Anubis lord of the sacred land ; that they may
give the breathing of the pleasant breeze of the
north wind ; by " the ha-prince Paheri and his

This is apparently a summing-up of all the
scenes in the tomb : Paheri' s desire for future
life was to have access both to the world of the
dead and the world of the living, and in the
latter he would wish to enjoy again the times
of prosperity which he had passed through on
earth : it was for this reason that he caused
them to be represented in the paintings.

Beyond the hieroglyphs are four piles of
offerings on reed mats. The top row consists
evidently of jars containing the seven sacred
oils, so often represented ; in the next is a gor-
geously coloured goose, with the haunch of an
animal, a wooden stand with offerings, &c.
In the third heap is a bunch of onions, and
three jars of liquids, placed on ring-stands,
are wreathed with lotuses.

Behind the offerings fonr female musicians
are standing, holding up in their i-iglit hands
the sacred rattle i called by the classical
writers sidrum; another instrument, the menut,

formed partly of a string of beads of various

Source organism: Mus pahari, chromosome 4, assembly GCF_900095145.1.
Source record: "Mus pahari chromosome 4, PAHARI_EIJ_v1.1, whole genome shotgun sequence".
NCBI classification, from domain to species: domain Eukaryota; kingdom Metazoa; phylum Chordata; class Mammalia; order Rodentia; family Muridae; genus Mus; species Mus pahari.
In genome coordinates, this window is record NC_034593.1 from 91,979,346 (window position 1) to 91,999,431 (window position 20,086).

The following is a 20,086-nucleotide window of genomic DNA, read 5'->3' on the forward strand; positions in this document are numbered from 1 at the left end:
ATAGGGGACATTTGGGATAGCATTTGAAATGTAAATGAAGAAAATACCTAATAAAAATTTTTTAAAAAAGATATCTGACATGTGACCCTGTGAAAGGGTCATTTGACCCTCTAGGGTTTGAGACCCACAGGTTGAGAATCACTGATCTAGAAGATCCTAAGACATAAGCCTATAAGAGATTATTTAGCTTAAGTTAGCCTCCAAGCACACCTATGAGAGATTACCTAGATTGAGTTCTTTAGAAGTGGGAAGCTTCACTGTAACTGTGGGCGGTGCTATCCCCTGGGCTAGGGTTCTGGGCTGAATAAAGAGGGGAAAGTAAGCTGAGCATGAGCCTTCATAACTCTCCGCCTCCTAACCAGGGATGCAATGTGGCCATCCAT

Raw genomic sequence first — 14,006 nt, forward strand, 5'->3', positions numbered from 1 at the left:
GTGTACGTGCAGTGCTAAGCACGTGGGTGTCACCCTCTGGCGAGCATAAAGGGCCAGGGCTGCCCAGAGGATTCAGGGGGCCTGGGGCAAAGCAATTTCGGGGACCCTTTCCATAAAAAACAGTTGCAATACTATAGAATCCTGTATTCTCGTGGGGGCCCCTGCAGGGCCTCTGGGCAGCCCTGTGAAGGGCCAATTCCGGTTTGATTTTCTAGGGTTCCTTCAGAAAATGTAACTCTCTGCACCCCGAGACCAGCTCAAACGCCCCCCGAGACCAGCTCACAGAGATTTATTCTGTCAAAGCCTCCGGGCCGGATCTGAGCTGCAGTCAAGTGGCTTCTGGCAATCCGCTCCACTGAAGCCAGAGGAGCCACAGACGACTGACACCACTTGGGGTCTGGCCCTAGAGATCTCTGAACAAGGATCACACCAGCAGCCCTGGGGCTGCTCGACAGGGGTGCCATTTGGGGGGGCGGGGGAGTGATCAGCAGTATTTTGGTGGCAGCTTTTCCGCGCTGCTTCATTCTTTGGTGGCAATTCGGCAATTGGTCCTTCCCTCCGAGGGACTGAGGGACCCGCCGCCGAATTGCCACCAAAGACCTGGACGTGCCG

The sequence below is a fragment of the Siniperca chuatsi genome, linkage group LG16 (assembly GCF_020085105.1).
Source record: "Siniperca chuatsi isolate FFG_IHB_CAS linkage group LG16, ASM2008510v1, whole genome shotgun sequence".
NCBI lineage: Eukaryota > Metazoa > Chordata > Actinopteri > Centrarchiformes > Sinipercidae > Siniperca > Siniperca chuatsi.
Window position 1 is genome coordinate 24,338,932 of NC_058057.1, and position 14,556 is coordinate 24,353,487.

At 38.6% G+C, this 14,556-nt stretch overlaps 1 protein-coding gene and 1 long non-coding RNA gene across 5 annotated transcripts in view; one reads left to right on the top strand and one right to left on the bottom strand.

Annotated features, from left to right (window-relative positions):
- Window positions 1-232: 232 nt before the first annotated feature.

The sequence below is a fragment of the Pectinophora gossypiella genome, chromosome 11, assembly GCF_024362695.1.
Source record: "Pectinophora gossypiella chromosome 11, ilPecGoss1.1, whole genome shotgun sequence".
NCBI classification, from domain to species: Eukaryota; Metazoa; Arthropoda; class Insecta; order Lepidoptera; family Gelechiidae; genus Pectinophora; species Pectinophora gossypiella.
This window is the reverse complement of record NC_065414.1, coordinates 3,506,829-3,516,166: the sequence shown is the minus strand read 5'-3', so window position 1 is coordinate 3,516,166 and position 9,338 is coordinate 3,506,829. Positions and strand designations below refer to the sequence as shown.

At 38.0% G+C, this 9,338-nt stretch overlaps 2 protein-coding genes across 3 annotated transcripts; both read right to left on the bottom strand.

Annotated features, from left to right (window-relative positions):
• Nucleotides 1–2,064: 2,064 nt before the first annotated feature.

luxes, hangs down in their left hands. In the
third row is a male figure, much injured,
holding: a branch of lotuses in the ricfht hand
and a vase (?) in the left. Tlie signs over his
head seem to indicate tliat he is the " [priest
of] the goddess Nekhebt, Sen "

Beneath this scene four men are Ijringing
offerings to the banquet, or to the sacrifice
above.* The leader of these has a very large
bunch of flower-stems {sa eit, sod cut met cut

hemt-ef Kem (?) " Kem (?) the

son of the sister of the mother of his wife,"
in other words Paheri's uncle by marriage) ;
next, bearing a jar of wine (?) and a live
goose is kail ft Sen-nefer, " the gardener
Sen-nefer"; and after him " tlie gardener
Uhemu," with white cakes (coloured white)
and lotus flowers. Behind these are butchers
cutting up two oxen and conveying the joints
to the same destination as the others. The
fiden (?) (" butcher ") Then-na is endeavouring,